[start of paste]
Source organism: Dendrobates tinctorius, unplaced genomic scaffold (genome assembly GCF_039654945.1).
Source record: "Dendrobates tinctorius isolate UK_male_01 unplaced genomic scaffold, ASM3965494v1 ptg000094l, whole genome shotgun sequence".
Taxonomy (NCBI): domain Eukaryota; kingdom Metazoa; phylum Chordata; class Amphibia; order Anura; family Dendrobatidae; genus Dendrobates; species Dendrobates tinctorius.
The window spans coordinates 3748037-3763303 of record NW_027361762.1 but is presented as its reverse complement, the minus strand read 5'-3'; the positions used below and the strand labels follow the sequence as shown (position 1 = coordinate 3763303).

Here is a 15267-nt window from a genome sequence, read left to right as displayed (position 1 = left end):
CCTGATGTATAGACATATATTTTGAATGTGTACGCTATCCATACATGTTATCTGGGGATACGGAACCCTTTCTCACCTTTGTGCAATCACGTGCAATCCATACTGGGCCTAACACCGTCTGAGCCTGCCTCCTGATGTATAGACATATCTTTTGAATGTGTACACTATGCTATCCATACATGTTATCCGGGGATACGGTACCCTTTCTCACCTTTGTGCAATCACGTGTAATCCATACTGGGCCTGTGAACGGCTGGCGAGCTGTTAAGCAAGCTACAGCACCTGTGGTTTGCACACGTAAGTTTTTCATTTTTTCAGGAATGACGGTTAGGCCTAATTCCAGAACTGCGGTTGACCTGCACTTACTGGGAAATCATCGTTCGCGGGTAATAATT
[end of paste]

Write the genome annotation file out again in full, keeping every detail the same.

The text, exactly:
Source organism: Dendrobates tinctorius, unplaced genomic scaffold (genome assembly GCF_039654945.1).
Source record: "Dendrobates tinctorius isolate UK_male_01 unplaced genomic scaffold, ASM3965494v1 ptg000094l, whole genome shotgun sequence".
Taxonomy (NCBI): domain Eukaryota; kingdom Metazoa; phylum Chordata; class Amphibia; order Anura; family Dendrobatidae; genus Dendrobates; species Dendrobates tinctorius.
The window spans coordinates 3748037-3763303 of record NW_027361762.1 but is presented as its reverse complement, the minus strand read 5'-3'; the positions used below and the strand labels follow the sequence as shown (position 1 = coordinate 3763303).

Here is a 15267-nt window from a genome sequence, read left to right as displayed (position 1 = left end):
CCTGATGTATAGACATATATTTTGAATGTGTACGCTATCCATACATGTTATCTGGGGATACGGAACCCTTTCTCACCTTTGTGCAATCACGTGCAATCCATACTGGGCCTAACACCGTCTGAGCCTGCCTCCTGATGTATAGACATATCTTTTGAATGTGTACACTATGCTATCCATACATGTTATCCGGGGATACGGTACCCTTTCTCACCTTTGTGCAATCACGTGTAATCCATACTGGGCCTGTGAACGGCTGGCGAGCTGTTAAGCAAGCTACAGCACCTGTGGTTTGCACACGTAAGTTTTTCATTTTTTCAGGAATGACGGTTAGGCCTAATTCCAGAACTGCGGTTGACCTGCACTTACTGGGAAATCATCGTTCGCGGGTAATAATT